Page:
live just a few minutes away from Camden, one of the nation's most dangerous urban disaster zones. The more I learn about it, the less I'm convinced it'll pull through. A major portion of the city's police force was recently laid off while three former mayors either have served or are currently serving prison sentences for corruption. With the exception of the waterfront, large sections of the city resemble the aftermath of nuclear fallout; bricks from crumbling structures falling into the streets and graffiti-laden plywood hanging from broken out windows.
Camden wasn't always like this. The city once teemed with industrial prosperity in the early twentieth century, back when it was home to RCA Victor / General Electric, Lockheed Martin, Campbell's Soup Company, and the New York Shipbuilding Corporation (which was once the largest shipyard in the world).
So what the hell happened?
Cities like Camden, Detroit, nd Baltimore that were once the backbone of the nation's industrial-based economy have transformed into havens for drug violence, murder, rape, and robbery. These cities fell victim to the post-World War II economic shift, and manufacturing jobs simply disappeared, leaving thousands without work. These issues don't seme to be getting better -- they're getting much worse. And worse yet is the fact that very little is being done to address these problems.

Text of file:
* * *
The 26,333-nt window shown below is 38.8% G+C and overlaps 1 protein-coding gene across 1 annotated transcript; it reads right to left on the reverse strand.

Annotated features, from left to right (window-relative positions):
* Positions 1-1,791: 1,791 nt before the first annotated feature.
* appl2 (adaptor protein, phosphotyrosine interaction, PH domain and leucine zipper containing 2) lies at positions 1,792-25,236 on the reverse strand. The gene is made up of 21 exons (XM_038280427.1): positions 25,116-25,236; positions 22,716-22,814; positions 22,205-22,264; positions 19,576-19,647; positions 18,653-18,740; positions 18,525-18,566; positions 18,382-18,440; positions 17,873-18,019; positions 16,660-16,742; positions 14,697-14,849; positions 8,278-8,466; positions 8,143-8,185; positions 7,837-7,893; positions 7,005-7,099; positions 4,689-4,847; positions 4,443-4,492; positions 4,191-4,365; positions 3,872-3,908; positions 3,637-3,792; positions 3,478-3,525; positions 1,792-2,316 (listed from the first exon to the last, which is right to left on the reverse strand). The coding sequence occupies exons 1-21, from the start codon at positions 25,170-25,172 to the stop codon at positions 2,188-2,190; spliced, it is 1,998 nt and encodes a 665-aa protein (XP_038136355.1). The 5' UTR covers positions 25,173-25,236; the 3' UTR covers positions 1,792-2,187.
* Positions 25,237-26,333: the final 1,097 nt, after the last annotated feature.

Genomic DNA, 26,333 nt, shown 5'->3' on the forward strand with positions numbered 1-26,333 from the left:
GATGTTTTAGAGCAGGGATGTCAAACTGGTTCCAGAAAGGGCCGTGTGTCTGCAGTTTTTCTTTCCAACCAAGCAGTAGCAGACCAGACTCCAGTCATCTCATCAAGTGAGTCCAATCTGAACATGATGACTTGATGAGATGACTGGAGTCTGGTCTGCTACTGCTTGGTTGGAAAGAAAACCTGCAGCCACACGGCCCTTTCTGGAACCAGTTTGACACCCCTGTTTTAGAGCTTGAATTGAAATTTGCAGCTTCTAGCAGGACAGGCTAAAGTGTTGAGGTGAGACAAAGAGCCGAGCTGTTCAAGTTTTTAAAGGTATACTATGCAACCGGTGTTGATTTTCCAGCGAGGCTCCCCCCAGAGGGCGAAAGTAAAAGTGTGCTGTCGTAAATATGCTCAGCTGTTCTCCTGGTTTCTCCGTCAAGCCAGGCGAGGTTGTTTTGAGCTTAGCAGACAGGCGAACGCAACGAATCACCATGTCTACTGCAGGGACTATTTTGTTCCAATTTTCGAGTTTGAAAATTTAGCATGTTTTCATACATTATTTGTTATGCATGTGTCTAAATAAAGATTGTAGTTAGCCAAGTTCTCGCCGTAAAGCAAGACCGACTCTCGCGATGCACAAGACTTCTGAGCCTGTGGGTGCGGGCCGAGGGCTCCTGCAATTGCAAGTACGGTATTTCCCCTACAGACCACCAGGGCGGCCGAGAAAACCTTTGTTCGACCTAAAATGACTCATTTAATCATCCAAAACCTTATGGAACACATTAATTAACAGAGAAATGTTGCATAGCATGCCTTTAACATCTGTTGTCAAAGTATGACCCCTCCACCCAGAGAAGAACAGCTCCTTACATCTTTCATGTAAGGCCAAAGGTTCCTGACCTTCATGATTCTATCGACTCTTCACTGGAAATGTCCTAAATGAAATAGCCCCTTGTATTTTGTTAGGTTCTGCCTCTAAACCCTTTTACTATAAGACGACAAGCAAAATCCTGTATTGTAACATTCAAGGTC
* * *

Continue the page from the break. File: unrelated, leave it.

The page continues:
So how are the wheels of dramatic urban decline first put into motion? Thomas J. Sugrue, author of The Origins of the Urban Crisis: Race and Inequality in Postwar Detroit, outlines three theories.
The "underclass" debate has moved in three - sometimes overlapping - directions. The first, and most influential, focuses on the behavior and values of the poor, and the role of federal social programs in fostering a culture of joblessness and dependency in inner cities. A variant, going back to the work of Daniel Patrick Moynihan and E. Franklin Frazier, emphasizes the role of family structure and unwed pregnancy in perpetuating inequality. A second offers structural explanations for inequality and urban poverty. Proponents of structural explanations tend to divide among those who point to the effects of economic restructuring (following William Julius Wilson) and those who emphasize the continuing significance of racial discrimination (following Gary Orfield and Douglas Massey). A third explanation focuses on politics, emphasizing the marginalization of cities in American social policy, particularly in the aftermath of the urban unrest and racial conflict of the 1960s. The "excesses" of Black Power and the rise of affirmative action fueled white suburbanization and justified a newfound white backlash against the urban poor. Implicit in this analysis is a contrast between the booming postwar years and troubled post-1960s years, urban heyday versus urban crisis.
So we're essentially looking at some pretty diverse issues:
- The government's social assistance programs (unemployment benefits, welfare) do not effectively foster value judgment of the citizens who depend on the services.
- Economic restructuring (the shift from manufacturing to service-based economy) has created a forgotten workforce that lacks a defined set of skills, and in turn leaves very few prospects for employment.
- Two generations removed, effects of racial tension in the 1960s are still felt today, leading to continued segregation between races who live in cities versus suburbs.
Flawed government assistance programs, a flatlining economy, poor education, and racial tension. Check back in over the next few weeks as I look at each of these issues individually. For now, what do you think are some small steps that can be taken?